The National Association of Social Workers (NASW) is both dismayed and disappointed by the legislative actions taken by Mississippi, North Carolina, and Tennessee to deny equal treatment of LGBT individuals and families. The following is a brief summary of each law:
Mississippi Protecting Freedom of Conscience from Government Discrimination Act (HB 1523)
The stated purpose of the law is to protect from discrimination claims anyone who believes that marriage is between one man and one woman, that sexual relations are reserved solely for marriage, and that the terms male and female pertain only to a person’s genetics and anatomy at birth. The law allows individuals (including those working in publicly funded courts and services), businesses, and religious organizations to use religion to discriminate against LGBT persons and their families. Examples range from the right to refuse marriage certificates refusing to employ a person and/or rent or sell a person property. Also, medical professionals can refuse to provide health care if a patient seeks treatment, counseling and surgery related to “sex reassignment or gender identity transitioning.
Tennessee LGBT Anti-Counseling Legislation (SB-1556)
The Tennessee anti-LGBT law declares that no person providing counseling or therapy services (in private practice) shall be required to counsel or serve a client as to goals, outcomes, or behaviors that conflict with a sincerely held religious belief of the counselor or therapist. Furthermore, the bill provides immunity from liability for counselors and therapists who refuse to counsel a client when doing so is in conflict with a sincerely held religious belief of the counselor or therapist.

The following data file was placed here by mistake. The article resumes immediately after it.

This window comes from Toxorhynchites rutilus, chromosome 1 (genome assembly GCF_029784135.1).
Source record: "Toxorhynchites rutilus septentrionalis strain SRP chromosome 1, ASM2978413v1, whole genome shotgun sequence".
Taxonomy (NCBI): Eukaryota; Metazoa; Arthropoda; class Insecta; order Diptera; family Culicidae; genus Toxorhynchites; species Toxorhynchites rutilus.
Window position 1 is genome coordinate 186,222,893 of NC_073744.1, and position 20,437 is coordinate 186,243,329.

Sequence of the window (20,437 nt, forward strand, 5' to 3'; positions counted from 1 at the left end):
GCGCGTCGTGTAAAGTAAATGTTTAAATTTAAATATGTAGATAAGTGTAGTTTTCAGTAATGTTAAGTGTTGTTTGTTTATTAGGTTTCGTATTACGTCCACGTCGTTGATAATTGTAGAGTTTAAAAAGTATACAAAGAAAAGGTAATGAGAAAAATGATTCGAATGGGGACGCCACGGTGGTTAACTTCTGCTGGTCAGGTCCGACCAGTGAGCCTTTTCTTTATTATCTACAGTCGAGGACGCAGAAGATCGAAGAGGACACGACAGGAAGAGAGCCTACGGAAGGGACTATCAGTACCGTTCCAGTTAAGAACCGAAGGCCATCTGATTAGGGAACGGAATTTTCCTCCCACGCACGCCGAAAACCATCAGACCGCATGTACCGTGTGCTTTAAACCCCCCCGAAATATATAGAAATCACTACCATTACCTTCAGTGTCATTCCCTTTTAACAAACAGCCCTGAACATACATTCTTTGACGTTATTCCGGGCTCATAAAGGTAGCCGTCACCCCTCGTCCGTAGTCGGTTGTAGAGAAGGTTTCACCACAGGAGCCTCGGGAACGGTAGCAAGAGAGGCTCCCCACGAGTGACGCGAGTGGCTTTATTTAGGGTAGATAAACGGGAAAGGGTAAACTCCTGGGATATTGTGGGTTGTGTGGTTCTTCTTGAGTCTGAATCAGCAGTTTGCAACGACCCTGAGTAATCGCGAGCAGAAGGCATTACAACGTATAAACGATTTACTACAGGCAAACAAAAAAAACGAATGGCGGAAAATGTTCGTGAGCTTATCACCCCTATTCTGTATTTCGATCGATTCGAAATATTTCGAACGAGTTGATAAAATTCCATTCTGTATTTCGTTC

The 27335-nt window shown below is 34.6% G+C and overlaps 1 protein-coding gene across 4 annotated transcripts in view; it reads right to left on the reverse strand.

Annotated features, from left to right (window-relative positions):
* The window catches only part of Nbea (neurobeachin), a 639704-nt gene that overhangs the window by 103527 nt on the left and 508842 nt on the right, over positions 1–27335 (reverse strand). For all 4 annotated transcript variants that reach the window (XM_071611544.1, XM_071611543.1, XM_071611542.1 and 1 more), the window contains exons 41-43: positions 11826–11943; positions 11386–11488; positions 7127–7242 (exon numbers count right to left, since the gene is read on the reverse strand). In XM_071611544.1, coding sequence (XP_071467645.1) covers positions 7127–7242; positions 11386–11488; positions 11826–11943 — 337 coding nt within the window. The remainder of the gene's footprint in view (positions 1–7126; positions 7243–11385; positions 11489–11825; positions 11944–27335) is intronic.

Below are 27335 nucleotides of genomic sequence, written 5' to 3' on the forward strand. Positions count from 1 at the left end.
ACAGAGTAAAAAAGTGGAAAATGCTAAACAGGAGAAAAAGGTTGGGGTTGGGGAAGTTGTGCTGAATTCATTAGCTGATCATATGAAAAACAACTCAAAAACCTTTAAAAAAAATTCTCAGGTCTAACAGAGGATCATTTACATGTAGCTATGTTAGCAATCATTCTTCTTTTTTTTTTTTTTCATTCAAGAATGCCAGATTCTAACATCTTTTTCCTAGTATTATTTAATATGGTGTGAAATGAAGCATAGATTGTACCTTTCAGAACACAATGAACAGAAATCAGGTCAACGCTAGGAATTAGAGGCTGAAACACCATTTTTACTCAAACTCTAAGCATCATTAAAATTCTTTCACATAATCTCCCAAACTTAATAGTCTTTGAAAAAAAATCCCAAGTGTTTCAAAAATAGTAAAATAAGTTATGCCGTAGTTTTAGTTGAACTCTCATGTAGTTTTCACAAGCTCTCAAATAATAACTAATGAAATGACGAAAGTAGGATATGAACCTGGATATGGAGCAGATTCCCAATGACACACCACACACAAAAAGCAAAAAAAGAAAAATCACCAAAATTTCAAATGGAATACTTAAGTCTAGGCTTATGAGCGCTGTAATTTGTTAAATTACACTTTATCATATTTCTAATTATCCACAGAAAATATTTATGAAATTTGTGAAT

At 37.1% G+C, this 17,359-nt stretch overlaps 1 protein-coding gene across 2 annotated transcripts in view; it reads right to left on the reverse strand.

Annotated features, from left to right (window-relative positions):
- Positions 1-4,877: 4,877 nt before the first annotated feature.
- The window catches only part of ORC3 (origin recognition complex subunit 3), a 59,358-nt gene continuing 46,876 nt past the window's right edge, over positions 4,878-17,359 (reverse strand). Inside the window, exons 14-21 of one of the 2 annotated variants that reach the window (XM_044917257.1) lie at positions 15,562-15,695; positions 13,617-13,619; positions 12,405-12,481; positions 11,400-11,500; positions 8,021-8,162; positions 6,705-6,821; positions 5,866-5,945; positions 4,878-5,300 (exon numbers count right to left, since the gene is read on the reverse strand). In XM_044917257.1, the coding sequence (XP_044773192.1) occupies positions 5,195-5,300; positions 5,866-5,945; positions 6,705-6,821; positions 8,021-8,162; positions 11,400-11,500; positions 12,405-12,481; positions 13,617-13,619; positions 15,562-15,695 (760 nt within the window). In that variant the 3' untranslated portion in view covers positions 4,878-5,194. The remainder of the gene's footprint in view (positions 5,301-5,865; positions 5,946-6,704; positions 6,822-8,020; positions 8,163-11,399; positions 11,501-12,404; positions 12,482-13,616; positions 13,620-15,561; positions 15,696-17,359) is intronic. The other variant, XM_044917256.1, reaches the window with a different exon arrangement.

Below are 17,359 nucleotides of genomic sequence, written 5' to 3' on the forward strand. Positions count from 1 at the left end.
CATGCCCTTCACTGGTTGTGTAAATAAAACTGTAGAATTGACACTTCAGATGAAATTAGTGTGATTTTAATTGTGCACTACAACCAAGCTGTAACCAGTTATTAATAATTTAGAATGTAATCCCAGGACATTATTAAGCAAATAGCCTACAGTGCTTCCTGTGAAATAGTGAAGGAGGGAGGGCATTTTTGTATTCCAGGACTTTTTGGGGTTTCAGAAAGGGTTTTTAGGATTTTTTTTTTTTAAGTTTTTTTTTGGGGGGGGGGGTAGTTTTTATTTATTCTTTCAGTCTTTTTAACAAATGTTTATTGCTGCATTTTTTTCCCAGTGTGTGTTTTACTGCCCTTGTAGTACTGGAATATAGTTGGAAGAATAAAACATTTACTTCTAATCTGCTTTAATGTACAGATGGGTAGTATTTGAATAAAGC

North Carolina Public Facilities Privacy & Security Act ( HB DRH40005-TC-1B)
The North Carolina Facilities Privacy and Security Act, which was passed by the North Carolina legislature, requires schools and public agencies to have gender-segregated bathrooms and to prevent people from using a bathroom that doesn’t correspond to their biological sex. Further, the law states individuals cannot bring any civil action based upon the state’s employment or public accommodation nondiscrimination protections. It states that cities and counties are prohibited from writing non-discrimination ordinances that protect LGBT people or veterans. This trend in legal discrimination is growing, with 13 other states considering similar legislation.
NASW believes that these laws, passed under the guise of “religious freedom” or to “protect children,” must be vetoed or repealed. Taken separately or collectively, all three laws are objectionable and are an affront to the progress we have made toward protecting the civil and human rights of all Americans.
While NASW respects diversity of many types, various freedoms and rights are subject to reasonable limitations and religious expression does not automatically trump other legitimate interests. NASW has joined allied mental health provider groups to voice concern that such laws violate their professions’ policies and the NASW Code of Ethics. NASW believes that discrimination and prejudice directed against any group is damaging to the social, emotional, and economic well-being of the affected group and of society as a whole.
For more information on this issue contact NASW Senior Policy Associate Evelyn Tomaszewski at firstname.lastname@example.org.